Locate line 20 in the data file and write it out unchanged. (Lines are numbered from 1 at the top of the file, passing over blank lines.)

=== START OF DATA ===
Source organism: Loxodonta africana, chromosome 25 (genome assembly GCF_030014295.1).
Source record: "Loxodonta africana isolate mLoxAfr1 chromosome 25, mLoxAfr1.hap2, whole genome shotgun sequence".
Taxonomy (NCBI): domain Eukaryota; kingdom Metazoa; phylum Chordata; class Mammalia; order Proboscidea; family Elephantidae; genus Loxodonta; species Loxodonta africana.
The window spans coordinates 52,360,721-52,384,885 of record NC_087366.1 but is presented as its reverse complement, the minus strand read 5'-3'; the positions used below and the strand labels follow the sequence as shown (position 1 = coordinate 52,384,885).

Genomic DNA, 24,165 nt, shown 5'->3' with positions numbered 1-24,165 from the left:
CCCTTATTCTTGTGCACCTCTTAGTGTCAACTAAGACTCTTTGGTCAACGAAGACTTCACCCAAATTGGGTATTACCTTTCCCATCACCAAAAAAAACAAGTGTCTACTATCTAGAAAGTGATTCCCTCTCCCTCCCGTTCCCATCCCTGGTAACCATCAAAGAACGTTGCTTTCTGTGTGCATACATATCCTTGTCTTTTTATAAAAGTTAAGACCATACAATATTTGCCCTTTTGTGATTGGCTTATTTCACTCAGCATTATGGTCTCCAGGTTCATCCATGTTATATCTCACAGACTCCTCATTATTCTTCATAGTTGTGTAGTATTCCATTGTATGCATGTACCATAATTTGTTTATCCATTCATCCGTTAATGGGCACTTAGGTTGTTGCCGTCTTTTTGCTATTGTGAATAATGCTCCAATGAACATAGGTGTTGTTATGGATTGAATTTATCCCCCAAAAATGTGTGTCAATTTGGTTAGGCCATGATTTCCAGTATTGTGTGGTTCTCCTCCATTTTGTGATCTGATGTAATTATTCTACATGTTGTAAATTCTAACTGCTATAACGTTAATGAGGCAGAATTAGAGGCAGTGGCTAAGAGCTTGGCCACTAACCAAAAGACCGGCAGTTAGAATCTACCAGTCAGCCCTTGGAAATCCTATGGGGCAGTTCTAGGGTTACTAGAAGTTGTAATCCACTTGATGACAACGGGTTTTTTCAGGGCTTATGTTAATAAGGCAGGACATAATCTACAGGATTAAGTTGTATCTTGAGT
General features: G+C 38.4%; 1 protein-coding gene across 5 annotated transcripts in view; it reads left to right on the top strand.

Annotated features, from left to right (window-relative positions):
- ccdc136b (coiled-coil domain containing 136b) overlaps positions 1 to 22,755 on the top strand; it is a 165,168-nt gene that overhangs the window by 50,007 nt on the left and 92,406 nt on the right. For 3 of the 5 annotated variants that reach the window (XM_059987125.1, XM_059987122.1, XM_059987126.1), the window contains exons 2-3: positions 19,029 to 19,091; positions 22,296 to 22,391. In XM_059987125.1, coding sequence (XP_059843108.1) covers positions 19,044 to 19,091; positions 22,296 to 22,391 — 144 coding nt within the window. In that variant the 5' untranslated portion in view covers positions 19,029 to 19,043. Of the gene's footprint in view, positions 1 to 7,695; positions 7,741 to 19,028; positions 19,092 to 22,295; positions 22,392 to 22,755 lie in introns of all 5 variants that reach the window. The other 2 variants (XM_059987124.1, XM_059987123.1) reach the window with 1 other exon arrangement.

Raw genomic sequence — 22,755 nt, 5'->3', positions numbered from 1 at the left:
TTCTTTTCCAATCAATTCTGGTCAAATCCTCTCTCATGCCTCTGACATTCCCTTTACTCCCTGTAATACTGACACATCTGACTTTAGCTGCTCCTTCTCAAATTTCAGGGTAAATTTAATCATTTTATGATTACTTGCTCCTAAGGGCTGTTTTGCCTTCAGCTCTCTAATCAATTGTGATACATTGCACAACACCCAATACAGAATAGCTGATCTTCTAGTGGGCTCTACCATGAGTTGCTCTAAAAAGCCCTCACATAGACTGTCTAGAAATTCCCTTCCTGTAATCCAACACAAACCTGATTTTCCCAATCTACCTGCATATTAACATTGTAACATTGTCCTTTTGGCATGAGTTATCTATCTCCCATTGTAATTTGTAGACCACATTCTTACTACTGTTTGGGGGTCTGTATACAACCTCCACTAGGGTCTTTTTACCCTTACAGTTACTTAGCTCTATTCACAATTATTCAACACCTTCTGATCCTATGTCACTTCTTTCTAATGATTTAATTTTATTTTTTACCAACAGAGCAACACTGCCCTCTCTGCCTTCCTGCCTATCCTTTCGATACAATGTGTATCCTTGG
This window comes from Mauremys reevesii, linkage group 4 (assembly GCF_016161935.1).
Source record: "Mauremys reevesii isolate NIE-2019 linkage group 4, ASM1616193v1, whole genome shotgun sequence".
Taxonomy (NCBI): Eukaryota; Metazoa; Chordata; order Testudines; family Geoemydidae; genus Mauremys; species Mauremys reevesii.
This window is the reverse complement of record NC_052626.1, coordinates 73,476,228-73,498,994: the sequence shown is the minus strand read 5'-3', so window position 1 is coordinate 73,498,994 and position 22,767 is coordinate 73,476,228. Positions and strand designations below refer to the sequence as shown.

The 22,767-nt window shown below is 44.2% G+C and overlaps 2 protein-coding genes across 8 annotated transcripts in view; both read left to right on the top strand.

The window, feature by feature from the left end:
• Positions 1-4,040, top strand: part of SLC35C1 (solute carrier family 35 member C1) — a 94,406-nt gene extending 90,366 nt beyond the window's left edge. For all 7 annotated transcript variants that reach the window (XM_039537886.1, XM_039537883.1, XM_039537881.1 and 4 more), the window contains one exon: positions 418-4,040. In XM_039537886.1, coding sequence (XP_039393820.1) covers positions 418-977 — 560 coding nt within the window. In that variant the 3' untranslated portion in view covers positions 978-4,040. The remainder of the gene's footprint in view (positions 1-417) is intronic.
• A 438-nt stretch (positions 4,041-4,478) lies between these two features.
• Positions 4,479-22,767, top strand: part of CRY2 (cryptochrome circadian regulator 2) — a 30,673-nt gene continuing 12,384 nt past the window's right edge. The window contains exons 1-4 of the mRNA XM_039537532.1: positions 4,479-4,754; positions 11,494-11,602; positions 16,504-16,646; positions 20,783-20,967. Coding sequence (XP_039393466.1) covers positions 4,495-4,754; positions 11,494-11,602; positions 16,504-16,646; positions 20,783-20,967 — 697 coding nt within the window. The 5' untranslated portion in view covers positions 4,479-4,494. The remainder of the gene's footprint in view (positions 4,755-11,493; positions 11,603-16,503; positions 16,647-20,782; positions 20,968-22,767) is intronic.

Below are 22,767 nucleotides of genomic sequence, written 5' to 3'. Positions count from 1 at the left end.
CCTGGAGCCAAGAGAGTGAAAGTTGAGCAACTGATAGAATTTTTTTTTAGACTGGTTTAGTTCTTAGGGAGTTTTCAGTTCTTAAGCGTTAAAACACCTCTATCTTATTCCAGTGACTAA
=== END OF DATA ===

• Positions 4,479-22,767, top strand: part of CRY2 (cryptochrome circadian regulator 2) — a 30,673-nt gene continuing 12,384 nt past the window's right edge. The window contains exons 1-4 of the mRNA XM_039537532.1: positions 4,479-4,754; positions 11,494-11,602; positions 16,504-16,646; positions 20,783-20,967. Coding sequence (XP_039393466.1) covers positions 4,495-4,754; positions 11,494-11,602; positions 16,504-16,646; positions 20,783-20,967 — 697 coding nt within the window. The 5' untranslated portion in view covers positions 4,479-4,494. The remainder of the gene's footprint in view (positions 4,755-11,493; positions 11,603-16,503; positions 16,647-20,782; positions 20,968-22,767) is intronic.